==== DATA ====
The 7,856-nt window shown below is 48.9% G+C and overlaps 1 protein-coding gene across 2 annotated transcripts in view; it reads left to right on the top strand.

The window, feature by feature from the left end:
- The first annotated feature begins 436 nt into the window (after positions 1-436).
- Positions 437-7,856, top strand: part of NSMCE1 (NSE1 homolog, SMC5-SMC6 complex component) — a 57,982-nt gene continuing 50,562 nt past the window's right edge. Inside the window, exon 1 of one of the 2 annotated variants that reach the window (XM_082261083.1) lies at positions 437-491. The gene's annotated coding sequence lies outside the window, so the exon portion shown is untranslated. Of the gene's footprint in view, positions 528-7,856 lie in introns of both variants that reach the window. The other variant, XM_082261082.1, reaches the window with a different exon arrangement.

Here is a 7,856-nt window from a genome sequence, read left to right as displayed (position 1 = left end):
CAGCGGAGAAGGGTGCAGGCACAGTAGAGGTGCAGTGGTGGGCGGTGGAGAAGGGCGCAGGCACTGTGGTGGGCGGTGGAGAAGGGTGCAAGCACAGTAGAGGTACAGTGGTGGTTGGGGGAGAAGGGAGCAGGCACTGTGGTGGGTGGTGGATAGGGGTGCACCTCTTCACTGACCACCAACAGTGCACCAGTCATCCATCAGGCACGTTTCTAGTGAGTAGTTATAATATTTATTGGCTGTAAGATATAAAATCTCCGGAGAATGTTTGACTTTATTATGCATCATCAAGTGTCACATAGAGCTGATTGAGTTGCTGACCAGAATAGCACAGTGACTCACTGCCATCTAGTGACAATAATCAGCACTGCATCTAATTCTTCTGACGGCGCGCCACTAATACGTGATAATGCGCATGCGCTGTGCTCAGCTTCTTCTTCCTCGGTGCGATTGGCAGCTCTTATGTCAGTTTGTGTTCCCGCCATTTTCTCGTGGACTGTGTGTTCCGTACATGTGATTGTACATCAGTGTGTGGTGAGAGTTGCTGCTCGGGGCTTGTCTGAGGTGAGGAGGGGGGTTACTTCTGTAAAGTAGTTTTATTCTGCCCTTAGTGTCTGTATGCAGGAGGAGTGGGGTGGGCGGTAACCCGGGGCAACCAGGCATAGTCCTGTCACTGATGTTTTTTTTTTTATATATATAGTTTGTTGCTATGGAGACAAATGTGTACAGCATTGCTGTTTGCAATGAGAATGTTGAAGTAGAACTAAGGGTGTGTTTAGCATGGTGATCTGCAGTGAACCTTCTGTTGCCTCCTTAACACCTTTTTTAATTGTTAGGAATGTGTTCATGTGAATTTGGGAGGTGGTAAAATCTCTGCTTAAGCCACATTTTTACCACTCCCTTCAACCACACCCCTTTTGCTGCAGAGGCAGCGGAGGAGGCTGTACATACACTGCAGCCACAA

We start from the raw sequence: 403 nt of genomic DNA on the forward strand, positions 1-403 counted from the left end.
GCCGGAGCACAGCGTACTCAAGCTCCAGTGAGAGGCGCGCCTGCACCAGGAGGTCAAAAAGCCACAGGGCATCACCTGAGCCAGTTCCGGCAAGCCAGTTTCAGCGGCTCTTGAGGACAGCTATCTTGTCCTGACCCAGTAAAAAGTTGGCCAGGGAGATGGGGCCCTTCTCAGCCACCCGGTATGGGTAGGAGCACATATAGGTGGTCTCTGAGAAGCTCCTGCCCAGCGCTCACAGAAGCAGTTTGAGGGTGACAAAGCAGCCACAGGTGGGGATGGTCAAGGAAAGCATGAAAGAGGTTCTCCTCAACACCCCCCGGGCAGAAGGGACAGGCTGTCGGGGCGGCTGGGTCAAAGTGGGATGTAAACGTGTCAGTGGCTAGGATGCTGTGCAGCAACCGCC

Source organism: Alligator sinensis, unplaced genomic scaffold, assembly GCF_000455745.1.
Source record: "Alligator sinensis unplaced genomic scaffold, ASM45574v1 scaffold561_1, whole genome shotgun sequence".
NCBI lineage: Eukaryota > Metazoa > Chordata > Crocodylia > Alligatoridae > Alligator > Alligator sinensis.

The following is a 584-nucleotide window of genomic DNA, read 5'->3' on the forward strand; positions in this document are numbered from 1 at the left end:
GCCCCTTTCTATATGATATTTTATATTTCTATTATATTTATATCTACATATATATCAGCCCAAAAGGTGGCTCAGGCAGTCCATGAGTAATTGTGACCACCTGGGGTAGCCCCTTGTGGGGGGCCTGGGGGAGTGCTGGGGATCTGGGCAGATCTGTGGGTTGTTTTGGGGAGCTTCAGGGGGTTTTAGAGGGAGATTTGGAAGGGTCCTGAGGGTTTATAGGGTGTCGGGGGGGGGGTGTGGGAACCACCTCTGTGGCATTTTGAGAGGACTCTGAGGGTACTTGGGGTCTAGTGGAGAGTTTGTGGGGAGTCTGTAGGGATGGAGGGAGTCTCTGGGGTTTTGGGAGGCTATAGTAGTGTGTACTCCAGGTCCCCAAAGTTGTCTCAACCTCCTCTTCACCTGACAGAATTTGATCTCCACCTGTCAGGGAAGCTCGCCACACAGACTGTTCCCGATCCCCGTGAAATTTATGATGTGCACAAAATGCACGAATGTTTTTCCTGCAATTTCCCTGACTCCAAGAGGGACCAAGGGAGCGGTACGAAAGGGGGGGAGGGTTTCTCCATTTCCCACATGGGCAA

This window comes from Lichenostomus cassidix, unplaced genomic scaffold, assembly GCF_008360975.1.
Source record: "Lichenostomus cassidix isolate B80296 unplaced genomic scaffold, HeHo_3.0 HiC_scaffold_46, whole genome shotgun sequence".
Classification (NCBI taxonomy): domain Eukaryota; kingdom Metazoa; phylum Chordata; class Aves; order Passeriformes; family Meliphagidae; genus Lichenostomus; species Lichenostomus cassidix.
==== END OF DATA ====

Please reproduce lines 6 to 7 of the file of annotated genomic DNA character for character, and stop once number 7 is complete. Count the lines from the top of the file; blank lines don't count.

CAGCGGAGAAGGGTGCAGGCACAGTAGAGGTGCAGTGGTGGGCGGTGGAGAAGGGCGCAGGCACTGTGGTGGGCGGTGGAGAAGGGTGCAAGCACAGTAGAGGTACAGTGGTGGTTGGGGGAGAAGGGAGCAGGCACTGTGGTGGGTGGTGGATAGGGGTGCACCTCTTCACTGACCACCAACAGTGCACCAGTCATCCATCAGGCACGTTTCTAGTGAGTAGTTATAATATTTATTGGCTGTAAGATATAAAATCTCCGGAGAATGTTTGACTTTATTATGCATCATCAAGTGTCACATAGAGCTGATTGAGTTGCTGACCAGAATAGCACAGTGACTCACTGCCATCTAGTGACAATAATCAGCACTGCATCTAATTCTTCTGACGGCGCGCCACTAATACGTGATAATGCGCATGCGCTGTGCTCAGCTTCTTCTTCCTCGGTGCGATTGGCAGCTCTTATGTCAGTTTGTGTTCCCGCCATTTTCTCGTGGACTGTGTGTTCCGTACATGTGATTGTACATCAGTGTGTGGTGAGAGTTGCTGCTCGGGGCTTGTCTGAGGTGAGGAGGGGGGTTACTTCTGTAAAGTAGTTTTATTCTGCCCTTAGTGTCTGTATGCAGGAGGAGTGGGGTGGGCGGTAACCCGGGGCAACCAGGCATAGTCCTGTCACTGATGTTTTTTTTTTTATATATATAGTTTGTTGCTATGGAGACAAATGTGTACAGCATTGCTGTTTGCAATGAGAATGTTGAAGTAGAACTAAGGGTGTGTTTAGCATGGTGATCTGCAGTGAACCTTCTGTTGCCTCCTTAACACCTTTTTTAATTGTTAGGAATGTGTTCATGTGAATTTGGGAGGTGGTAAAATCTCTGCTTAAGCCACATTTTTACCACTCCCTTCAACCACACCCCTTTTGCTGCAGAGGCAGCGGAGGAGGCTGTACATACACTGCAGCCACAA

We start from the raw sequence: 403 nt of genomic DNA on the forward strand, positions 1-403 counted from the left end.